What does the prostate gland do?
The prostate gland lies just beneath the bladder and is normally about the size of a chestnut. The urethra (water pipe) runs through the middle of the prostate. The main function of the prostate is during your reproductive life. It produces fluid containing chemicals which nourish sperms to help with fertilisation.
What should I do if I have prostate symptoms?
If you have difficulty starting or stopping your urine flow, a weak stream, a feeling that you do not empty your bladder completely, increased frequency and urgency of urine passage by day or night and a tendency to dribble after you have finished, you should contact your GP for further advice.
Your GP will normally review you initially and may supply you with a symptom questionnaire and/or a voiding diary to complete before your appointment. Referral to a urologist is only indicated if:
- your symptoms are severe
- your urine flow is very poor
- your blood tests (e.g. PSA) are abnormal
- there are any complications of the condition (e.g. chronic retention, urinary infection, bladder stones).
What are the facts about prostate symptoms?
- By the age of 65 years, 50% of men will experience benign enlargement of the prostate. At the age of 90, 90% of men have prostatic enlargement
- An enlarged prostate alone does not always cause symptoms
- The severity of the symptoms is not related to the size of the prostate
- 1 in 3 men will suffer prostatic symptoms during their life
- 1 in 10 men will require surgical treatment for their symptoms
- Not all urinary symptoms in men are due to an enlarged prostate – incontinence, pain or blood in the urine may be due to other conditions
- The risk of prostate cancer is not increased by having benign enlargement of the prostate. You are no more likely to develop prostate cancer than a man without benign prostatic enlargement
- 30-40% of men with prostatic symptoms do not experience worsening of their condition with time and may not require any treatment
- If treatment is indicated, this usually involves with drugs which relax the muscle in and around the prostate and/or drugs which shrink the glandular component of the prostate
- If symptoms are severe, if there is no response to medical treatment or if there are complications of prostatic enlargement, surgical treatment may be indicated
- The risk of acute, painful retention of urine is small (approximately 1 in 100) and it is not always preceded by prostatic symptoms. Acute retention usually requires surgical treatment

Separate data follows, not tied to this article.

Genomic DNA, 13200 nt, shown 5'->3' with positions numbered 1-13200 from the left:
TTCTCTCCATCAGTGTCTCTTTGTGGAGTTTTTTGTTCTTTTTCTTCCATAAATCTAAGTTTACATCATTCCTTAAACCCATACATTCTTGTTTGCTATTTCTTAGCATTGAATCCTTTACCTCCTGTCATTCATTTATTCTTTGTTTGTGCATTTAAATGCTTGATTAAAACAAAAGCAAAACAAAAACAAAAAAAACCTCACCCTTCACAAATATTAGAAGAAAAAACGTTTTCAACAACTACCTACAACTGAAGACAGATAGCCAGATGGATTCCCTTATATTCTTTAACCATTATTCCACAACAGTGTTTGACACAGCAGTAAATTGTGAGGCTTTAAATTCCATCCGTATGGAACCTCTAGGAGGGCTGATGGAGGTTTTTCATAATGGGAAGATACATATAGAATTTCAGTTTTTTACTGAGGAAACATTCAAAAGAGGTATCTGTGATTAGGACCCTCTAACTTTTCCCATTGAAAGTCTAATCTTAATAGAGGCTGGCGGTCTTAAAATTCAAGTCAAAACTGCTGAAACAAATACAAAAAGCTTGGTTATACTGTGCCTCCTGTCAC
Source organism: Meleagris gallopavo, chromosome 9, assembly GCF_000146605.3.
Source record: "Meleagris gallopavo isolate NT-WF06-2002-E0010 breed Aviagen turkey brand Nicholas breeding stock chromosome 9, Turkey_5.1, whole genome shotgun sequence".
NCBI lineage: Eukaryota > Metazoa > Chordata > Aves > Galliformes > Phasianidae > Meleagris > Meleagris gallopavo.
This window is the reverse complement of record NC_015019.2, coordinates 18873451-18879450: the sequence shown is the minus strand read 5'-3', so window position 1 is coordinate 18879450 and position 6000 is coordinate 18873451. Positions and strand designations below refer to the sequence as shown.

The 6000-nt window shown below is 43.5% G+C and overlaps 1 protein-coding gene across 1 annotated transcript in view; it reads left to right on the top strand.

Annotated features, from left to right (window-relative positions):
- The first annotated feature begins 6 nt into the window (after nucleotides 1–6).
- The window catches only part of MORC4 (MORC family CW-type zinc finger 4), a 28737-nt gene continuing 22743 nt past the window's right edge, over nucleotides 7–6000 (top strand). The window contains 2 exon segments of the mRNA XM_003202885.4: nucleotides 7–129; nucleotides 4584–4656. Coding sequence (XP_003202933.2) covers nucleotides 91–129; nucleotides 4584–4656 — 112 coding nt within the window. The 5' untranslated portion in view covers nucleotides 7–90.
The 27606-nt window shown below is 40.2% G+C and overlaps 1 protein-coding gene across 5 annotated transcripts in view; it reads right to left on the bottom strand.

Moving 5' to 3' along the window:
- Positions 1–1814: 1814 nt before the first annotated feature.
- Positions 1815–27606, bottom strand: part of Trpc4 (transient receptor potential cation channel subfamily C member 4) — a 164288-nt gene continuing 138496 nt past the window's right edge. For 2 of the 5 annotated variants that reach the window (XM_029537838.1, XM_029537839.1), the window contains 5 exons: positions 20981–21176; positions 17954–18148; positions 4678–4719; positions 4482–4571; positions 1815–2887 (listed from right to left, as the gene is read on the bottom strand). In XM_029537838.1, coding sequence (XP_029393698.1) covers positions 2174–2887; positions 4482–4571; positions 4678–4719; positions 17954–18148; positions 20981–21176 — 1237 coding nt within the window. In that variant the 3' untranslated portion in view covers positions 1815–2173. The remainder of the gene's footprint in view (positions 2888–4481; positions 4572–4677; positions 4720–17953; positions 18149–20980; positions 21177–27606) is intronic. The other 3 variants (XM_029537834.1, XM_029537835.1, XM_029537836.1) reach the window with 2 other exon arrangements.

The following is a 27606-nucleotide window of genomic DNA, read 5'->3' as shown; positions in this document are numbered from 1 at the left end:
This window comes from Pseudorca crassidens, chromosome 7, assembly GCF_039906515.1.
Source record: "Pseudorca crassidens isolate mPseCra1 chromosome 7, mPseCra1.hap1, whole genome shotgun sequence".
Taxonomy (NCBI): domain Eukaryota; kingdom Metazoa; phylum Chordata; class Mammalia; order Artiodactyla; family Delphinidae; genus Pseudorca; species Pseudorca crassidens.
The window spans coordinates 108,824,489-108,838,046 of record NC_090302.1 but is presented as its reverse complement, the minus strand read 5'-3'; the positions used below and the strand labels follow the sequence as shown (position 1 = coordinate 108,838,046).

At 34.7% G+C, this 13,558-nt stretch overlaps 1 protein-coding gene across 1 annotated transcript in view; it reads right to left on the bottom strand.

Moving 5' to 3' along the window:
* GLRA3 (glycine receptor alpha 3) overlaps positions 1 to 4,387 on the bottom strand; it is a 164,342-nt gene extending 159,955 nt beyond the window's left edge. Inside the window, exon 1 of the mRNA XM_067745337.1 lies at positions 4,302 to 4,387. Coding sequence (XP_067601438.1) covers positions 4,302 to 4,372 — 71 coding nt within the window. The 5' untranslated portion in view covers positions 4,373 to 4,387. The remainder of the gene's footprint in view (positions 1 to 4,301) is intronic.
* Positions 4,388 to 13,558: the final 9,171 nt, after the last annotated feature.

What should I expect when I visit my GP?
Your GP should work through a recommended scheme of assessment for men with prostatic symptoms. This will normally include some or all of the following:
1. A full history
Your GP will take a general history and a more detailed urological history. Using the symptom score and voiding dairy (see above), this will allow him/her to understand the severity of your symptoms and, in particular, how much they affect your daily activities. You may also be asked about your erections because reduced erections and prostatic symptoms often go together.
Some drugs can affect your bladder function and it is important that your GP is aware of all the drugs you are taking.
In younger men (less than 45), “prostatic” symptoms may be due to other problems such as a stricture in the urethra (water pipe); Your GP will ask about previous injuries, diseases or operations in this area which may cause a stricture to develop.
2. A physical examination
A full physical examination is normally performed, including measurement of your blood pressure. Your GP will perform a rectal examination to assess the size and texture of the prostate gland. Your abdomen may also be examined to feel for an enlarged bladder. Your reflexes will normally be tested to ensure that your symptoms are not due to a neurological problem.
3. Additional tests a. General blood tests
The actual blood tests performed will be left your your GP’s discretion. It is essential to measure kidney function and to check the blood cells for anaemia or other problems.
b. PSA (prostate-specific antigen) measurement
It is usual to measure PSA levels in the blood in men with prostatic symptoms. If you are concerned about this, you should read the leaflet on PSA measurement and discuss the test with your GP. If your PSA is measured and is found to be raised above normal levels, or if your prostate feels abnormal on rectal examination, your GP will normally refer you urgently to see a urologist with a view to further tests to exclude prostate cancer.
Having a raised PSA does not mean you have prostate cancer. 50-60% of men with benign enlargement of the prostate have a raised PSA level. The only way to exclude prostate cancer is to see a urologist for further tests.
c. Urine tests
Your urine will be tested for any abnormality. A sample will normally be sent to the laboratory to exclude infection.
d. Other specific tests
Other tests are not always necessary at this stage but your GP may wish to have a more detailed assessment by arranging:
- an abdominal X-ray (to look for stones)